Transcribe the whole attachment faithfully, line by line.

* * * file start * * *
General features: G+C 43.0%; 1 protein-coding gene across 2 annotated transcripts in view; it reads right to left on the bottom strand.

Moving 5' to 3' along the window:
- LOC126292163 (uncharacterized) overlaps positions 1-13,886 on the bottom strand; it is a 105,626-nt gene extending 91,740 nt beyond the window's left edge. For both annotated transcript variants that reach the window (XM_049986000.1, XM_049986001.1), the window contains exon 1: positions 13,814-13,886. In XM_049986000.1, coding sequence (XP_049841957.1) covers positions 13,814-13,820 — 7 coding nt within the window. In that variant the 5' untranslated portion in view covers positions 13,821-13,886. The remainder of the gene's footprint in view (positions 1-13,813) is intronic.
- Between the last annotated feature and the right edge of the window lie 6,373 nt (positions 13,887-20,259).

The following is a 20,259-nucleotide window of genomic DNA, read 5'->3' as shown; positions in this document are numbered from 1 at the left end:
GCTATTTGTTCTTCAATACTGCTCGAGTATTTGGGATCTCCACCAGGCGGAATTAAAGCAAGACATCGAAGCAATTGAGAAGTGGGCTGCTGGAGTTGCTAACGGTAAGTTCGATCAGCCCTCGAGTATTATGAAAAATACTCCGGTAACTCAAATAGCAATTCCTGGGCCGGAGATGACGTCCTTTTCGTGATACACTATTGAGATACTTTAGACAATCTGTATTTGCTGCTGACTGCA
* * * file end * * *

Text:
General features: G+C 43.0%; 1 protein-coding gene across 2 annotated transcripts in view; it reads right to left on the bottom strand.

Moving 5' to 3' along the window:
- LOC126292163 (uncharacterized) overlaps positions 1-13,886 on the bottom strand; it is a 105,626-nt gene extending 91,740 nt beyond the window's left edge. For both annotated transcript variants that reach the window (XM_049986000.1, XM_049986001.1), the window contains exon 1: positions 13,814-13,886. In XM_049986000.1, coding sequence (XP_049841957.1) covers positions 13,814-13,820 — 7 coding nt within the window. In that variant the 5' untranslated portion in view covers positions 13,821-13,886. The remainder of the gene's footprint in view (positions 1-13,813) is intronic.
- Between the last annotated feature and the right edge of the window lie 6,373 nt (positions 13,887-20,259).

The following is a 20,259-nucleotide window of genomic DNA, read 5'->3' as shown; positions in this document are numbered from 1 at the left end:
GCTATTTGTTCTTCAATACTGCTCGAGTATTTGGGATCTCCACCAGGCGGAATTAAAGCAAGACATCGAAGCAATTGAGAAGTGGGCTGCTGGAGTTGCTAACGGTAAGTTCGATCAGCCCTCGAGTATTATGAAAAATACTCCGGTAACTCAAATAGCAATTCCTGGGCCGGAGATGACGTCCTTTTCGTGATACACTATTGAGATACTTTAGACAATCTGTATTTGCTGCTGACTGCA